Bicyclist killed in multi-vehicle crash in Northwest D.C.

In a Washington, D.C. car crash case requiring a court to interpret a contract, general contract principles must be applied. Under Washington, D.C. law, courts will look at the contract’s written language, regardless of the parties’ intent at the time the contract was made. If a contract is not clear based on the contract’s written language, courts will consider the contract as a whole and will determine the meaning of the contract and its terms based on all of the surrounding circumstances when the contract was made. In considering the surrounding circumstances, courts will allow external evidence to be admitted to help explain and determine the parties’ beliefs and actions at the time. Courts will generally consider what a reasonable person in the parties’ positions would have thought the terms in dispute meant—unless the terms clearly had a technical or specialized meaning. In addition, if the language of a contract is open to two interpretations, courts will interpret the contract in favor of the insured.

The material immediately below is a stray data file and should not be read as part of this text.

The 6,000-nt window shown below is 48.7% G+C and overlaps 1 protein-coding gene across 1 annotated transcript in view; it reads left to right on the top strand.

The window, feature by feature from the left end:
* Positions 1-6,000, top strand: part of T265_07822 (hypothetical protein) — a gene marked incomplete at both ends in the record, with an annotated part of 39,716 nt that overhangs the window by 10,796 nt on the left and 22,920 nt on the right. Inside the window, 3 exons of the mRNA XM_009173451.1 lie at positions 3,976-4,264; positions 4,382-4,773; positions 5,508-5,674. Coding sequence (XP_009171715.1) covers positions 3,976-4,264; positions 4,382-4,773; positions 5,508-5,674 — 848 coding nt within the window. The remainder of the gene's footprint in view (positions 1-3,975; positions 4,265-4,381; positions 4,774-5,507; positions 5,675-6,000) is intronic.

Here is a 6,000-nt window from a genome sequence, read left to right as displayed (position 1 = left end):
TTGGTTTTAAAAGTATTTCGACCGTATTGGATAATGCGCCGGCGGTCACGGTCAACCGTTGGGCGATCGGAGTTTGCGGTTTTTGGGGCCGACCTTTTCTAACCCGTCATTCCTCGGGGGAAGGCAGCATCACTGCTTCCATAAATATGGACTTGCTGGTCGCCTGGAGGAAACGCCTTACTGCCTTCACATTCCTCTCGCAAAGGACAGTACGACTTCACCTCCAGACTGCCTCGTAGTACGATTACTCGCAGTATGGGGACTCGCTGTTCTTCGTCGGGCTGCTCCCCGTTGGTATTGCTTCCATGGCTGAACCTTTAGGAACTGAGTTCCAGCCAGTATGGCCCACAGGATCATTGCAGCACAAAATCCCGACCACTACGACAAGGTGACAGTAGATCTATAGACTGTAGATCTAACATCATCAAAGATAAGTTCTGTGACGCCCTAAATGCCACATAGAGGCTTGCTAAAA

Insurance policies also may contain exclusions, but exclusions must be strictly construed in favor of the insured. Further, if an insurer tries to avoid liability under an insurance policy by claiming that an exclusionary clause applies, the insurer has the burden to prove that the case falls under the specified exclusion.